Tar ponds cleanup: Let's get on with it|
By DAN McMULLIN
I found Parker Donham's opinion article of May 19 ("Tar ponds cleanup: for the
record") both amusing and disturbing. Back in his "green" days, before he left
journalism for a provincial government job, Parker wrote scathing reviews of
the province's handling of the tar ponds file.
In a May 6, 2001, Daily News article, Donham actually praised Bruno Marcocchio:
"Alas, federal and provincial environment officials ignored warnings from
environmental gadfly Bruno Marcocchio, and unwisely exempted the (tar ponds)
project from normal environmental assessment protocols. As a result, they
failed to detect pockets of deadly PCBs that could not be safely burned at the
incinerator's operating temperature."
How Donham's tune has changed! Nowadays, Parker seems compelled to denounce
every single Sierra Club press release, every word from Marcocchio's mouth.
Parker claims Bruno's opinion article of May 10 ("Nova Scotia, not Ottawa,
delaying tar ponds cleanup") "brims with misinformation," so let's examine
Donham's complaints one by one.
First, Parker claims that "the Joint Action Group's 'final recommendation' was
not soil washing," but indeed, JAG's formal motion of May 10, 2003, supports
Tar Ponds Option 3, described in the Community Workbook as "Soil Washing and
Donham then maintains, "The federal-provincial clean-up plan was not 'the option
rated least preferable by residents.' " Once again, if we examine the preamble
of the same May 10 JAG motion above, we see comments such as, "The community
feels very strongly that the Tar Ponds and Coke Ovens site remediation should
not include capping and containment . . ." and "On-Site incineration has the
least community support of the destruction technologies." These important
quotations would support Marcocchio's claim that local residents do not approve
of the Sydney Tar Ponds Agency's current "burn and bury" plan. On March 9,
2005, the Sierra Club Cape Breton Group delivered a 4,445-name petition against
incineration to federal Public Works Minister Scott Brison. Clearly, CBRM
residents do not want a toxic waste incinerator in their midst.
Regarding Mr. Donham's insistence that Transportation and Public Works Minister
Ron Russell "did not say that the provincial government had 'never committed to
take the JAG recommendation into account,' " I offer a quote from Russell's
October 2004 response to an Edmonton soil-washing firm's inquiry: "At no time
did governments indicate they would be bound by the results of the workbook
sessions or the JAG recommendation." Not exactly a ringing endorsement by the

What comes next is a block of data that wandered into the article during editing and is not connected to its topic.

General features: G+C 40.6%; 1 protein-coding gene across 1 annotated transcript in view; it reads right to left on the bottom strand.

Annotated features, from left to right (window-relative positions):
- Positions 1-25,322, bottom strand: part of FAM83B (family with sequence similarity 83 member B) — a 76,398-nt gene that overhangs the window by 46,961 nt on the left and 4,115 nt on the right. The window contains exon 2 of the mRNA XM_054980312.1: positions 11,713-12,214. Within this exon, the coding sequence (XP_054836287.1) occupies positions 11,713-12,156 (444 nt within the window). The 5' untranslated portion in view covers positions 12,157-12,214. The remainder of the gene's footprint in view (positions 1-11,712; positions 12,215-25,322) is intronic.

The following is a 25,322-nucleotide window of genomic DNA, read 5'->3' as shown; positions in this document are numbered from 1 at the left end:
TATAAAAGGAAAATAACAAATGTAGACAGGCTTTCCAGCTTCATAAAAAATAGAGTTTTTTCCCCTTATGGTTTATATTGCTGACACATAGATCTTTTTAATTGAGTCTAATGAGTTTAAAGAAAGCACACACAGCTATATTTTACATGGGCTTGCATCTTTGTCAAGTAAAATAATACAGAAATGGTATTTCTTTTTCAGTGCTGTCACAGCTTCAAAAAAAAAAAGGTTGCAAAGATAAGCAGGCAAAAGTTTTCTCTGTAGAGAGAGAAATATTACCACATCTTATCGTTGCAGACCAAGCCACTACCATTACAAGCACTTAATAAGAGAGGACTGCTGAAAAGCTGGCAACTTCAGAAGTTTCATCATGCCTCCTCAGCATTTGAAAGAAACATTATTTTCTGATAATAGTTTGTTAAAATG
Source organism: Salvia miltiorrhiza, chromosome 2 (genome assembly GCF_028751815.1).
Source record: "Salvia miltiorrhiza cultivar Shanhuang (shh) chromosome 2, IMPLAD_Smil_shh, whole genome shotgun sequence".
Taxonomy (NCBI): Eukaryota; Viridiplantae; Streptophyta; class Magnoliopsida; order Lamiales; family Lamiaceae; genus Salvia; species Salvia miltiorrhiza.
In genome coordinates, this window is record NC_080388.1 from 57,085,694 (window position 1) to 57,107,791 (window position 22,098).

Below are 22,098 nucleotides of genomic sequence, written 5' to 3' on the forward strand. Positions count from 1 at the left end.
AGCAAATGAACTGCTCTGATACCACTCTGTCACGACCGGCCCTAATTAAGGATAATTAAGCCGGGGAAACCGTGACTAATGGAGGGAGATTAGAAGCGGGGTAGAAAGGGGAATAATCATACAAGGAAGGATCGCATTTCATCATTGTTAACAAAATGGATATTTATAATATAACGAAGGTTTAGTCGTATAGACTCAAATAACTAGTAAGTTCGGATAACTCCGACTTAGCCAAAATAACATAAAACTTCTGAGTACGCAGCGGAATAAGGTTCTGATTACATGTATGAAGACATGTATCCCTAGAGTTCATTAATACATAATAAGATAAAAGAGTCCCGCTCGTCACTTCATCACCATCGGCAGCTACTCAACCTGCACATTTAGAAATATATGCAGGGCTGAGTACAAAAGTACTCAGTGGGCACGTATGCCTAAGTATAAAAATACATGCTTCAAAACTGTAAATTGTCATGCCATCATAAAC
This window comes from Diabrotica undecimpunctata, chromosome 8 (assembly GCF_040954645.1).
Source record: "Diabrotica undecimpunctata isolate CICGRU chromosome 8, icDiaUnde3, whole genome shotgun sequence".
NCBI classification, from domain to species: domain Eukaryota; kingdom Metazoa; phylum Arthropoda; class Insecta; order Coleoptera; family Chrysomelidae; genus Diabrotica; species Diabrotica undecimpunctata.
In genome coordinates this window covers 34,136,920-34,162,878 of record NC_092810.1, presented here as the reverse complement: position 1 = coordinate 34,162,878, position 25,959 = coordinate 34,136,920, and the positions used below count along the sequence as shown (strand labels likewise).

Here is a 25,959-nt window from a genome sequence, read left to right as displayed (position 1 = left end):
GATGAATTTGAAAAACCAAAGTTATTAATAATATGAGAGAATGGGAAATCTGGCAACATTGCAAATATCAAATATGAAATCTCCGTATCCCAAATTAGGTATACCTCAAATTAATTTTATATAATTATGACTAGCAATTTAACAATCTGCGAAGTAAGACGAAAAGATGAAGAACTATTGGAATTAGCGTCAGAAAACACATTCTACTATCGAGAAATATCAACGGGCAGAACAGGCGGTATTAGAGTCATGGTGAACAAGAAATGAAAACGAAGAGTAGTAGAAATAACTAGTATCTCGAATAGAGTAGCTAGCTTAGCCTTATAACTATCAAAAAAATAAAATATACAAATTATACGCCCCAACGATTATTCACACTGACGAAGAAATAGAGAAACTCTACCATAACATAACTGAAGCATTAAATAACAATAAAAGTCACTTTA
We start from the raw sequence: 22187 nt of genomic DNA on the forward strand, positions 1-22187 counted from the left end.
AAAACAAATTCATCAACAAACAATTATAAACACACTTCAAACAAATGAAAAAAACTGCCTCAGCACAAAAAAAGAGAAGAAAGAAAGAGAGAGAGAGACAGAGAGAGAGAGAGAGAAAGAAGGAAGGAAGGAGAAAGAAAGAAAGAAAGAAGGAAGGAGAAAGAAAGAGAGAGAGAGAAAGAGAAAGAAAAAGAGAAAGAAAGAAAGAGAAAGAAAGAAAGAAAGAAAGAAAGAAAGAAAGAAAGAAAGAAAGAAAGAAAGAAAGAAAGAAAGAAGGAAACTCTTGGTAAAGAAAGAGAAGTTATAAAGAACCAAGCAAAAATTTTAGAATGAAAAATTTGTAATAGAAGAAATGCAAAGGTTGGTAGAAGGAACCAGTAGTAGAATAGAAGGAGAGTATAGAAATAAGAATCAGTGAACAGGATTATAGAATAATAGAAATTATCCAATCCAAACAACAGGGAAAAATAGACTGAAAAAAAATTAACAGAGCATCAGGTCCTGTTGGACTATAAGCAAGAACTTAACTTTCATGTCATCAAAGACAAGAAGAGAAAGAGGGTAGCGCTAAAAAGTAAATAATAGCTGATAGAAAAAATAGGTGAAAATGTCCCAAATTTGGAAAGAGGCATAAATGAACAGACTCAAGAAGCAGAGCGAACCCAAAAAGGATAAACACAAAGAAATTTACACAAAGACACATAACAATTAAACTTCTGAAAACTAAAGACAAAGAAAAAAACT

province of the expensive JAG process and its recommendations.
As Mr. Donham would say, "I could go on, but you get the point." The time has
come for the Nova Scotia government and its Sydney Tar Ponds Agency to answer
important questions about the remediation solutions they present as "safe,
proven, effective." A full panel environmental review has been announced, and
the expert panel will demand more than Donham's clichés and glib comments.
Regarding the horrendous project delays, Donham claims "there is more than
enough blame for everyone to share." I suggest that blame lies squarely with
the province and its agency, the STPA. From the "never-ending" Domtar Tank
project to Nova Scotia's more recent delay in accepting the decision for a full
panel review, the province has mired itself in bureaucratic bungling.
The Joint Action Group announced its final remediation recommendation on May 28,
2003, and yet a full year passed before, on May 12, 2004, the province finally
announced its choice of clean-up technologies. May 2005 has also come and gone
with nary a drop of sludge removed from the ponds! Even the non-contentious
so-called "preventive measures," like cleaning up the Sysco cooling pond and
the realignment of Coke Ovens Brook, seem to drag on forever - it will soon be
a full year (July 16) since an STPA engineer hailed the brook realignment as
"the first 'concrete' step in cleaning up the Sydney tar ponds." We're still
waiting for the province to take action.
In the words of former journalist Parker Donham (Daily News: May 6, 2001), "Stop
dithering and clean up the Tar Ponds."
We need to stop the bickering and sniping, roll up our sleeves and get the job
done in an atmosphere of co-operation and openness. The clock is ticking. Let's
get on with it.
Dan McMullin is chairman of the Sierra Club Cape Breton Group.